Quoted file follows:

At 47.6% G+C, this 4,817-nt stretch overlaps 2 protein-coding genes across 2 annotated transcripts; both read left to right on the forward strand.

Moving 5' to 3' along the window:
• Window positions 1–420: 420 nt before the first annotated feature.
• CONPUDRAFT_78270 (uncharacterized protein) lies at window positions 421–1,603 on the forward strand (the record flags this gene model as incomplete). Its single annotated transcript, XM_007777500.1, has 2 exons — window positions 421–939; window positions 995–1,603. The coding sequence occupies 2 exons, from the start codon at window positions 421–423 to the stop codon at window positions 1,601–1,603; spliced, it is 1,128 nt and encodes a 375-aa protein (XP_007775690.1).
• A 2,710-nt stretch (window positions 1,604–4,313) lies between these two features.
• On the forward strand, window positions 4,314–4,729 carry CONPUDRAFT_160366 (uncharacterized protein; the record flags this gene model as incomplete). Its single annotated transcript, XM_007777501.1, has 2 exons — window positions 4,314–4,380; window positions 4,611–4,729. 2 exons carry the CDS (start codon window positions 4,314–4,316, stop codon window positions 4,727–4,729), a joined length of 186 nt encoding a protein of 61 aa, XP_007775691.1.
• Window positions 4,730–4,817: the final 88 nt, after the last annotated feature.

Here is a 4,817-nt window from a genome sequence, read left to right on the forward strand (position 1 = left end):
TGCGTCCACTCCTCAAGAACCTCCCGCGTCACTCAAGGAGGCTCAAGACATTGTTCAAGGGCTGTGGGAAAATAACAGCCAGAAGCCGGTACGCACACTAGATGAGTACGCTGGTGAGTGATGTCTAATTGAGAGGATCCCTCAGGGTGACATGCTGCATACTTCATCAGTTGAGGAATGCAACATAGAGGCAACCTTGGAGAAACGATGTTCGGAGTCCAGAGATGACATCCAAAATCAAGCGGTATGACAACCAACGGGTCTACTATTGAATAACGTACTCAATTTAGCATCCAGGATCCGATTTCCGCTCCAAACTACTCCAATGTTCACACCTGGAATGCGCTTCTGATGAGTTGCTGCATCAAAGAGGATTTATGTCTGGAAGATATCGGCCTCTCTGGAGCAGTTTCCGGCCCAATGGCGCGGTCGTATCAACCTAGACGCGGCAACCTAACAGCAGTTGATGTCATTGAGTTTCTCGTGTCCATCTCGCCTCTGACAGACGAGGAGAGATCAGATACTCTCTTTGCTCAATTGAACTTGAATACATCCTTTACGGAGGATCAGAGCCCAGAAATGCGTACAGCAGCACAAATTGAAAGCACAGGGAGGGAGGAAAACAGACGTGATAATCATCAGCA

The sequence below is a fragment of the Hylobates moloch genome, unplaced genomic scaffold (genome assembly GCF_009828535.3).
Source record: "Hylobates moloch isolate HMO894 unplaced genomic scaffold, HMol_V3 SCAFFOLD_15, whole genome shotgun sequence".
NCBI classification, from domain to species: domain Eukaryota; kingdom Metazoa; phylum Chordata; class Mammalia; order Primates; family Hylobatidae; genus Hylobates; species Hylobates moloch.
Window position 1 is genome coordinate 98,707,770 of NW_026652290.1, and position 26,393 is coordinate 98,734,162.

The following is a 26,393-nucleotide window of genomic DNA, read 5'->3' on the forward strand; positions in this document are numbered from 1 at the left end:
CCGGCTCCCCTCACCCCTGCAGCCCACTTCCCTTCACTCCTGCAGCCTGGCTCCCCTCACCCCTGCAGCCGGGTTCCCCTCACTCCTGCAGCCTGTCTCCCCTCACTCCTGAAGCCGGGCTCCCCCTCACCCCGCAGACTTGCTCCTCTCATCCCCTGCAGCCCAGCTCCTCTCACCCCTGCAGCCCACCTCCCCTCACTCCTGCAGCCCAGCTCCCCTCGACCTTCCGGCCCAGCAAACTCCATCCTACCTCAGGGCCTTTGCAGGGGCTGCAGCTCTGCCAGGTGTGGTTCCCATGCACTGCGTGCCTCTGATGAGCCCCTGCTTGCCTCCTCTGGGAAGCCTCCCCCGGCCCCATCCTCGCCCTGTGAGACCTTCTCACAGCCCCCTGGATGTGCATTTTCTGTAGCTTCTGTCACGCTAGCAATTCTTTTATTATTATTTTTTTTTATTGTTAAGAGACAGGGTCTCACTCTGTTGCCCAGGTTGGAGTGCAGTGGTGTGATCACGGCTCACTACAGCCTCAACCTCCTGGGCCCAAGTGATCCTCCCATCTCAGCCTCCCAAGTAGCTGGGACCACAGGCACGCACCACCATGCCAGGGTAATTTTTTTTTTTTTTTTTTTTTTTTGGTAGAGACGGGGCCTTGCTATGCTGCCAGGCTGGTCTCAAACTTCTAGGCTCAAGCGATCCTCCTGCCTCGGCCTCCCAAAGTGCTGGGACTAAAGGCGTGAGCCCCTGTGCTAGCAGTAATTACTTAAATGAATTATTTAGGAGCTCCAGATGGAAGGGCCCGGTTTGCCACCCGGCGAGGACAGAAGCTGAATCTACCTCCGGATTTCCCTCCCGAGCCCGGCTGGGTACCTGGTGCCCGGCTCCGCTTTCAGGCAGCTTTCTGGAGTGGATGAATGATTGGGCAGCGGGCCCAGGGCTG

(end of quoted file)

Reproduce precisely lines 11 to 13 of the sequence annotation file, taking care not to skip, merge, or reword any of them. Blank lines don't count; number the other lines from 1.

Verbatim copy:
Source record: "Hylobates moloch isolate HMO894 unplaced genomic scaffold, HMol_V3 SCAFFOLD_15, whole genome shotgun sequence".
NCBI classification, from domain to species: domain Eukaryota; kingdom Metazoa; phylum Chordata; class Mammalia; order Primates; family Hylobatidae; genus Hylobates; species Hylobates moloch.
Window position 1 is genome coordinate 98,707,770 of NW_026652290.1, and position 26,393 is coordinate 98,734,162.